COSTCO asks: “Should literary classics be ‘sanitized’?”

I’ve decided to start posting items that relate to my ‘fiction’ concerns. Came across this as I was getting a story out to work on. About a month ago I answered Costco’s debate-question in an e-mail the very day we received their magazine.

Click here for the online edition of the May 2011 print magazine and read the guest columnists’ ‘For’ and ‘Against’ first.

Below is my response to what, in fact, amounts to a censorship debate. It was such an important topic I had my now-graduated home school high-school senior write an SAT-type 5-paragraph essay taking a side.

Which side will you choose?

————————————————————————

NO, NO, a thousand times, NO…literary classics should not be expurgated. I mean, ‘sanitized’ because…

…First a Professor came (and got paid) to selectively-edit a few works by Mark Twain and I didn’t speak up because I never liked Twain anyway and I believe in free-enterprise, then a Professor came for…

Of course “literary classics” (or common, everyday “dime novels” for that matter) shouldn’t be expurgated for the sake of today’s, yesterday’s, or tomorrow’s sensitivities. If an author’s original words are so damnable (I’m sure that word’s OK) you should skip his or her entire work. Hell (again, I’m certain that one’s OK, too), skip their entire body of work. Read and ‘study’ someone else.

There’s a powerful and poignant literary connection to all this book-banning business. Your featured expurgating-professor Gribben (who’s all for expurgating – partially perhaps because it’s a new revenue-stream?) might even appreciate it. Have you guessed which ‘classic’ I’m about to refer to?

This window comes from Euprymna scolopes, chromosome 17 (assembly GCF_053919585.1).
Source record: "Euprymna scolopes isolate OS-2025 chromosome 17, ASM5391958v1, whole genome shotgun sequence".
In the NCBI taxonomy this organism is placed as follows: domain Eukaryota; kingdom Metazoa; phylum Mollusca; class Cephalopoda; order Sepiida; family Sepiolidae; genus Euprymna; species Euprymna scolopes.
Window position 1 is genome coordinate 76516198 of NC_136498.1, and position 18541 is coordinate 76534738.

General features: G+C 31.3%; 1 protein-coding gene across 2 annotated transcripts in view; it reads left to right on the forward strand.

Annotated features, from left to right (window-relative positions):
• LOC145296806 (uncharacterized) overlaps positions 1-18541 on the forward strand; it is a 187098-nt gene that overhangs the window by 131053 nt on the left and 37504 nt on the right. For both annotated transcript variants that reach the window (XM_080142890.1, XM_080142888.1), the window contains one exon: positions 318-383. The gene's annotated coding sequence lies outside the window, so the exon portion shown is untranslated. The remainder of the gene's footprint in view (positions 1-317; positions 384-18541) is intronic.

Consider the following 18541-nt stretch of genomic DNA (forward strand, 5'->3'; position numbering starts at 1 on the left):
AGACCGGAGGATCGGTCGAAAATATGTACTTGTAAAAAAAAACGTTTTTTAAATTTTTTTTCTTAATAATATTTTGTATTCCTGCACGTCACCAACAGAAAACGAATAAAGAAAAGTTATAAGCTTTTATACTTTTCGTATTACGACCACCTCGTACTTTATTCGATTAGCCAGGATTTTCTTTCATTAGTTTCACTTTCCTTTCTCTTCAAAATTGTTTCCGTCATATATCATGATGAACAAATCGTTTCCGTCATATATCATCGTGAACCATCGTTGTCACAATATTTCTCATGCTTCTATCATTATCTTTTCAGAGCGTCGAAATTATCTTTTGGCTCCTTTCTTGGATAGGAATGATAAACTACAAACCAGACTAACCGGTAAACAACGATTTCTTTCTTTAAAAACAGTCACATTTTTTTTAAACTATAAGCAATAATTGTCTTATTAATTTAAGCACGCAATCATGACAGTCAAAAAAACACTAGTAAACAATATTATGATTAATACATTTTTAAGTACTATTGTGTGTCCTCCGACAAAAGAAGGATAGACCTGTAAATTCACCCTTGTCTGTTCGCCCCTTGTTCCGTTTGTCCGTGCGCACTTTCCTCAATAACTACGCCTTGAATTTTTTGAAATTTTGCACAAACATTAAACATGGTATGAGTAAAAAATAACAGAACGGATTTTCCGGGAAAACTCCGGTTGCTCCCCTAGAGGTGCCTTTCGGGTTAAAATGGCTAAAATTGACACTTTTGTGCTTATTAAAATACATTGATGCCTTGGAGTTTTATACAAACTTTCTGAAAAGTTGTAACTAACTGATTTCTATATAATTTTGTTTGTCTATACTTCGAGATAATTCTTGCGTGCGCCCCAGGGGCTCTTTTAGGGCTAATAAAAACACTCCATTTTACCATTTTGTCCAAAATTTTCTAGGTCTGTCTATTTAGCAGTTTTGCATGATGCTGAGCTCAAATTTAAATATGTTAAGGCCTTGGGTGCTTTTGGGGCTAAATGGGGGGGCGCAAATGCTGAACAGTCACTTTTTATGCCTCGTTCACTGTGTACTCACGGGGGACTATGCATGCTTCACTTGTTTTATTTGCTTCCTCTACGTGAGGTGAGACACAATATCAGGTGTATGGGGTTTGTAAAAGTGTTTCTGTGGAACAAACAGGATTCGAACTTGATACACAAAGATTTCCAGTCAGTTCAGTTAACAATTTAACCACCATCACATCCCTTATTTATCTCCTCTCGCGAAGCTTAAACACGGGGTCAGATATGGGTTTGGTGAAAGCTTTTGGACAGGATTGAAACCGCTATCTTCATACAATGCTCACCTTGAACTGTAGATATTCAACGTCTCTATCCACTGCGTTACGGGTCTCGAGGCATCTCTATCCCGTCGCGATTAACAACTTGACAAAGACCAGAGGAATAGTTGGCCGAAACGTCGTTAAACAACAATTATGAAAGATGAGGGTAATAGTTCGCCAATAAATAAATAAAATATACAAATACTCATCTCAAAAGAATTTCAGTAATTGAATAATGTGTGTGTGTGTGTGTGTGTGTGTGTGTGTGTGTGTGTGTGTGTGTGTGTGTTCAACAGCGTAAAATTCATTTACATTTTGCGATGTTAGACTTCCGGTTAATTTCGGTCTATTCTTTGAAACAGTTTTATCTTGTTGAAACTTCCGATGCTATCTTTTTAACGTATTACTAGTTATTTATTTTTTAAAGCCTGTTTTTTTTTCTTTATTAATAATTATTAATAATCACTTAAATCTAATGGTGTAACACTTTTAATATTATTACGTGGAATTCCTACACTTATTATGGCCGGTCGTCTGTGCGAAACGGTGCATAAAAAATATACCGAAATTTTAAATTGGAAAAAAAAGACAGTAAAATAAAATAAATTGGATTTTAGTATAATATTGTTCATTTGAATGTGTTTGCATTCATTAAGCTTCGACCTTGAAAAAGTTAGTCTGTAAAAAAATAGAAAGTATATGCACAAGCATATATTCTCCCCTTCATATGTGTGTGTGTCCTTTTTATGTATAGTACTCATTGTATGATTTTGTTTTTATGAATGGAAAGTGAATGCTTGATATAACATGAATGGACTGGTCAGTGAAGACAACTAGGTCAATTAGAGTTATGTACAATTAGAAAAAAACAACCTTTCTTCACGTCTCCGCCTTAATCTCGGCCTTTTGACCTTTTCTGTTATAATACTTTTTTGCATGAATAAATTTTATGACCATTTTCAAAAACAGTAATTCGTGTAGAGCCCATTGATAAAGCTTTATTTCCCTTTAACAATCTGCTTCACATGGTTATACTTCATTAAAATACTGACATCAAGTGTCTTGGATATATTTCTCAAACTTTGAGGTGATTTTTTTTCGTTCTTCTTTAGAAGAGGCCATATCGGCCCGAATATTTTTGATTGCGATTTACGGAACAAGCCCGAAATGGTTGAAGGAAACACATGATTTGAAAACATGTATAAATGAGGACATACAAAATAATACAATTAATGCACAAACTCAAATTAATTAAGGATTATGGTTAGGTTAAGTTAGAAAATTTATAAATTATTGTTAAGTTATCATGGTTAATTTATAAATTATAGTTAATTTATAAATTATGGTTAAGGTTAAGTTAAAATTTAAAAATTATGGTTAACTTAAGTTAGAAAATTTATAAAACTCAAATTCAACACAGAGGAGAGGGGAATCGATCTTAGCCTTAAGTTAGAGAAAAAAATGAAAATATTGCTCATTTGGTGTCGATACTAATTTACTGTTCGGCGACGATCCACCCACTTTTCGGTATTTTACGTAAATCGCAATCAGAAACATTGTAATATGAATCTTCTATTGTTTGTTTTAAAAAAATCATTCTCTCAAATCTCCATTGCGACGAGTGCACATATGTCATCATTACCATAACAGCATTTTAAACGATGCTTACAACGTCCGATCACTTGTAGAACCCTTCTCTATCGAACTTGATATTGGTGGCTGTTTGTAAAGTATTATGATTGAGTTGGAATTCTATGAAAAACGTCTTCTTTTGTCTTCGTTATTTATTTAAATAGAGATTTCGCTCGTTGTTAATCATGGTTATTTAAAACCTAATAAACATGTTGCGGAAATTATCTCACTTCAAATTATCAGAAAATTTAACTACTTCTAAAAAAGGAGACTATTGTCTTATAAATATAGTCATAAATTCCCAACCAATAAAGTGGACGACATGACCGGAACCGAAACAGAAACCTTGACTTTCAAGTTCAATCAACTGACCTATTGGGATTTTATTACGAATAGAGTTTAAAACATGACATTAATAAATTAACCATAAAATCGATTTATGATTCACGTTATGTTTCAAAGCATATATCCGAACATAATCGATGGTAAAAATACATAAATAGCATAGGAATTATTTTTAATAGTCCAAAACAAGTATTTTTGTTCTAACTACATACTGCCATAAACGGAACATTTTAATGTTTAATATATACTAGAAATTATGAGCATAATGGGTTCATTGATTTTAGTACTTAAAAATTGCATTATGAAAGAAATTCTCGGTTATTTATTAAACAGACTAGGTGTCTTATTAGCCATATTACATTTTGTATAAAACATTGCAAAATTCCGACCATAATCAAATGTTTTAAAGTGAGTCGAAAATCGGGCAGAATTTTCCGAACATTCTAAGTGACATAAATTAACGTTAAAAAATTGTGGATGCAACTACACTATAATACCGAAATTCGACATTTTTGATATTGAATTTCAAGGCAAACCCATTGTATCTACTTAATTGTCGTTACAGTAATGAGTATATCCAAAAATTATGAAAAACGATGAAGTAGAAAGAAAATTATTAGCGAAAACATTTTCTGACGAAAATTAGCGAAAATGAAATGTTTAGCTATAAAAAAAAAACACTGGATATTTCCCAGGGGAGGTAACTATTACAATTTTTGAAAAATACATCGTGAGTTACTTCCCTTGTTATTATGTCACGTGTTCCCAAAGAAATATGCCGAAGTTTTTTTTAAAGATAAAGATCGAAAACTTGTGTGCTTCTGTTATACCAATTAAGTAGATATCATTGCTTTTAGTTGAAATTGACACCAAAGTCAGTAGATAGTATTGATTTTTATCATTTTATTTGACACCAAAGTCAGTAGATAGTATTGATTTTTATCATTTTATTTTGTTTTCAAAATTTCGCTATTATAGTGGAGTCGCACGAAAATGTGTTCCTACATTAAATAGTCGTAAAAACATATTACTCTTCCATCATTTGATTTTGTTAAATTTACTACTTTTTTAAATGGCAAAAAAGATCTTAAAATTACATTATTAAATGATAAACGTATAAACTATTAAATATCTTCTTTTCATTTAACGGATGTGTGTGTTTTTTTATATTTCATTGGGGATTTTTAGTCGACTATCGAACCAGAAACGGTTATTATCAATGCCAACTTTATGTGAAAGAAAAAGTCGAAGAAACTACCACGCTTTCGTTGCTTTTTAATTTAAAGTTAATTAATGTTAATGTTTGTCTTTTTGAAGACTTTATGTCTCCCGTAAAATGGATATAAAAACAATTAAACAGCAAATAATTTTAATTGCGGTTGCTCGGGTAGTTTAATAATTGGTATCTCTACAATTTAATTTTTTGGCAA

Professor, you say it’s OK (right now, at least) for some of us to go out and “easily purchase” un-sanitized copies of these Twain novels – but what if after say a few years, when sufficient numbers have been ‘schooled’ soley with your politically-correct cleansed-versions then bump into an original and now enraged and en masse they (and you too?) decide the ‘offensive ones’ (that at that point might already have become ‘slightly less easily’ available) need to be made completely un-available? Are you, sir, going to coordinate the volunteers who’ll drive the ‘salamanders’ to the remaining (rogue/politically-incorrect) publishers and then around neighborhoods methodically collecting and then burning those newly-banned/officially-unavailable/‘offensive’ books?

Don’t get me wrong: I’m offended (and saddened), it seems, just about every time I pick up a “Chick-lit” novel. Too many thoroughly-modern girl-authors seem to feel the need to drop the “f-word” within the first two pages (no exaggeration)! But I would NEVER dream of demanding the publisher provide expurgated versions of the works to assuage my over-the-hill sensibilities. I do the right thing, the American thing…I simply STOP READING that particular book and cross that particular author off my list.

And all you book-banners out there really ought to do that very same thing with Mark Twain and whoever else ‘offends’ you. Quit reading them!

 

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